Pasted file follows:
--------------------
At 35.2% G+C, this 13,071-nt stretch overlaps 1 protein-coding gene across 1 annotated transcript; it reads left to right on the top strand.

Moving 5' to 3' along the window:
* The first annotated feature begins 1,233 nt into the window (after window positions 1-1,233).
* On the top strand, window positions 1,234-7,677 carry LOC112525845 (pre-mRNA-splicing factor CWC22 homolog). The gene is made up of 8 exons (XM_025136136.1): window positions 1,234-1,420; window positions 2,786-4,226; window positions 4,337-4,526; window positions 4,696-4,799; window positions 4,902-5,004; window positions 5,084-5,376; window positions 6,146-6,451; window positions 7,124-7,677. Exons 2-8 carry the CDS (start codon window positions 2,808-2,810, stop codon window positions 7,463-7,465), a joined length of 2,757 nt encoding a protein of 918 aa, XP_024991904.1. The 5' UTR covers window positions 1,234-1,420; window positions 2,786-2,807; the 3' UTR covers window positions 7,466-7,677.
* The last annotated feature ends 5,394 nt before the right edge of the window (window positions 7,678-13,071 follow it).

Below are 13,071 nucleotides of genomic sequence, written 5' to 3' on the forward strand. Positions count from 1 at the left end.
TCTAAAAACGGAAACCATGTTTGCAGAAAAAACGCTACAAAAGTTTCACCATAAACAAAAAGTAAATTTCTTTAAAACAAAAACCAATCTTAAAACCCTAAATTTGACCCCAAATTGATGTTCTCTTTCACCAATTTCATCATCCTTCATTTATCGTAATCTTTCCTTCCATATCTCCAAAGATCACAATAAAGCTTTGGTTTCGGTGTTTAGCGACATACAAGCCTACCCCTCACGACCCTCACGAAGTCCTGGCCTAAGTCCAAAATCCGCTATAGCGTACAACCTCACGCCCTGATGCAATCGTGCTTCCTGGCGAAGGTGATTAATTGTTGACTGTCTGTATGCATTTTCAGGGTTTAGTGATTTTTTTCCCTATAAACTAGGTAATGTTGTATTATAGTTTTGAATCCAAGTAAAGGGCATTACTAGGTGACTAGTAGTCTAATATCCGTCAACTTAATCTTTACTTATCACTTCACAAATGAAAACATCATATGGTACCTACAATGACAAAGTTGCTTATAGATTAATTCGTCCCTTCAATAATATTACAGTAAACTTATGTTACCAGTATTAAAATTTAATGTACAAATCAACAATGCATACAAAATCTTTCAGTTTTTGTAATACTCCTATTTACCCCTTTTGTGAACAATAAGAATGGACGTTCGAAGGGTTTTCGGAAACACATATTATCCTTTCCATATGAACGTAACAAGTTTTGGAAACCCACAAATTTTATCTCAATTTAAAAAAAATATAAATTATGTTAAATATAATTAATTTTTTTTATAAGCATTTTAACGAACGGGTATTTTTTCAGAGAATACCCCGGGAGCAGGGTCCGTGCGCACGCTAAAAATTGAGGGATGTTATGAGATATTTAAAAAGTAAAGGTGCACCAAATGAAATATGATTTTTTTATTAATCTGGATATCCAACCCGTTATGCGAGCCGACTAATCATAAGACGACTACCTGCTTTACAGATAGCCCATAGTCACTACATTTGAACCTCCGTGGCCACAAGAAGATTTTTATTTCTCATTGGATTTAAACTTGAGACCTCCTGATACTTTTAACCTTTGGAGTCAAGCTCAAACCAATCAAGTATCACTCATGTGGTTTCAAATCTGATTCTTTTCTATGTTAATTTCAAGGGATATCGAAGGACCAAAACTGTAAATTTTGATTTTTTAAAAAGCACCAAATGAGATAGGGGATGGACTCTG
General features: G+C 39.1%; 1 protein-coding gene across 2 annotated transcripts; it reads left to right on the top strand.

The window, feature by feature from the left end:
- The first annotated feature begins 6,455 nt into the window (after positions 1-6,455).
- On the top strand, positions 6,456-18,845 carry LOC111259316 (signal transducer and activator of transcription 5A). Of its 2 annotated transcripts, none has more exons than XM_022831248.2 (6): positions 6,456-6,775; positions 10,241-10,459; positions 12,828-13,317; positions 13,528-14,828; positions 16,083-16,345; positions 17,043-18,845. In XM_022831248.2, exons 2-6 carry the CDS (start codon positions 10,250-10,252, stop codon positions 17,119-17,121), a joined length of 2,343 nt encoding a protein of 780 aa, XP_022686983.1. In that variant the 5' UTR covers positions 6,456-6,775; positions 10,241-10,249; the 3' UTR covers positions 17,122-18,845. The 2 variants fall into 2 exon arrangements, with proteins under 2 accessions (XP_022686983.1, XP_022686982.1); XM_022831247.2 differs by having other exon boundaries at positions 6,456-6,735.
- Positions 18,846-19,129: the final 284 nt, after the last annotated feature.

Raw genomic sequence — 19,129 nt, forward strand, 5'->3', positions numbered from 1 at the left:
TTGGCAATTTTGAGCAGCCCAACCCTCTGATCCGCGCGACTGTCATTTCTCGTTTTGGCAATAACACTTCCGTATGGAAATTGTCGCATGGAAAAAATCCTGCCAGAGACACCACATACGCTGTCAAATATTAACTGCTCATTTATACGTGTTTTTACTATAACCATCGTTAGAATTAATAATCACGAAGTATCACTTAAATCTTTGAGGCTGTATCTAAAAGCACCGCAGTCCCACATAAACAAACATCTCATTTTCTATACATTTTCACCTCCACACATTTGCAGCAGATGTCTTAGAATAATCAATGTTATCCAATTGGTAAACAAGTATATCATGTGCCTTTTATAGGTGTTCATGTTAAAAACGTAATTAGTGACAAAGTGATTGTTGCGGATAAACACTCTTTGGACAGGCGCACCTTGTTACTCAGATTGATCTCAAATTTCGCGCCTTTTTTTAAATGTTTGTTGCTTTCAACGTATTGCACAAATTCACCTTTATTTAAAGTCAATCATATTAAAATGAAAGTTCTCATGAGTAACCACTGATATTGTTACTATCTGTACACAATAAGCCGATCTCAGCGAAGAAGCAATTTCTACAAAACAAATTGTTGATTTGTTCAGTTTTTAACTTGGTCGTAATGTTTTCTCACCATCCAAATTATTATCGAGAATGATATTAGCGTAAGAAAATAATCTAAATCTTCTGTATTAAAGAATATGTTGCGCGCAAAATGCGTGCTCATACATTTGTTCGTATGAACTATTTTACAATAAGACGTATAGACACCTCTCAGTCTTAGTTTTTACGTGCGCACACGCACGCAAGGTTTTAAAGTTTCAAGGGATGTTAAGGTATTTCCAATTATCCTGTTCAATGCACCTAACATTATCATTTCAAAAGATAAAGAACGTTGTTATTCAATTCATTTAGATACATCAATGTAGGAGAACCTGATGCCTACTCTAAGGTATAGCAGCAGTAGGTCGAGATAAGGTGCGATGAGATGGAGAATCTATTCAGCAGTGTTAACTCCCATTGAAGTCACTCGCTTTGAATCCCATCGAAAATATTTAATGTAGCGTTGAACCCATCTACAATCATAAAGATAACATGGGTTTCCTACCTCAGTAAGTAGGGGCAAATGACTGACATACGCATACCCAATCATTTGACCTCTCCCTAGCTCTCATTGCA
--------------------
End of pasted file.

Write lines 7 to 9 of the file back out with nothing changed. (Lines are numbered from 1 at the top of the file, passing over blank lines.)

TCTAAAAACGGAAACCATGTTTGCAGAAAAAACGCTACAAAAGTTTCACCATAAACAAAAAGTAAATTTCTTTAAAACAAAAACCAATCTTAAAACCCTAAATTTGACCCCAAATTGATGTTCTCTTTCACCAATTTCATCATCCTTCATTTATCGTAATCTTTCCTTCCATATCTCCAAAGATCACAATAAAGCTTTGGTTTCGGTGTTTAGCGACATACAAGCCTACCCCTCACGACCCTCACGAAGTCCTGGCCTAAGTCCAAAATCCGCTATAGCGTACAACCTCACGCCCTGATGCAATCGTGCTTCCTGGCGAAGGTGATTAATTGTTGACTGTCTGTATGCATTTTCAGGGTTTAGTGATTTTTTTCCCTATAAACTAGGTAATGTTGTATTATAGTTTTGAATCCAAGTAAAGGGCATTACTAGGTGACTAGTAGTCTAATATCCGTCAACTTAATCTTTACTTATCACTTCACAAATGAAAACATCATATGGTACCTACAATGACAAAGTTGCTTATAGATTAATTCGTCCCTTCAATAATATTACAGTAAACTTATGTTACCAGTATTAAAATTTAATGTACAAATCAACAATGCATACAAAATCTTTCAGTTTTTGTAATACTCCTATTTACCCCTTTTGTGAACAATAAGAATGGACGTTCGAAGGGTTTTCGGAAACACATATTATCCTTTCCATATGAACGTAACAAGTTTTGGAAACCCACAAATTTTATCTCAATTTAAAAAAAATATAAATTATGTTAAATATAATTAATTTTTTTTATAAGCATTTTAACGAACGGGTATTTTTTCAGAGAATACCCCGGGAGCAGGGTCCGTGCGCACGCTAAAAATTGAGGGATGTTATGAGATATTTAAAAAGTAAAGGTGCACCAAATGAAATATGATTTTTTTATTAATCTGGATATCCAACCCGTTATGCGAGCCGACTAATCATAAGACGACTACCTGCTTTACAGATAGCCCATAGTCACTACATTTGAACCTCCGTGGCCACAAGAAGATTTTTATTTCTCATTGGATTTAAACTTGAGACCTCCTGATACTTTTAACCTTTGGAGTCAAGCTCAAACCAATCAAGTATCACTCATGTGGTTTCAAATCTGATTCTTTTCTATGTTAATTTCAAGGGATATCGAAGGACCAAAACTGTAAATTTTGATTTTTTAAAAAGCACCAAATGAGATAGGGGATGGACTCTG
General features: G+C 39.1%; 1 protein-coding gene across 2 annotated transcripts; it reads left to right on the top strand.

The window, feature by feature from the left end: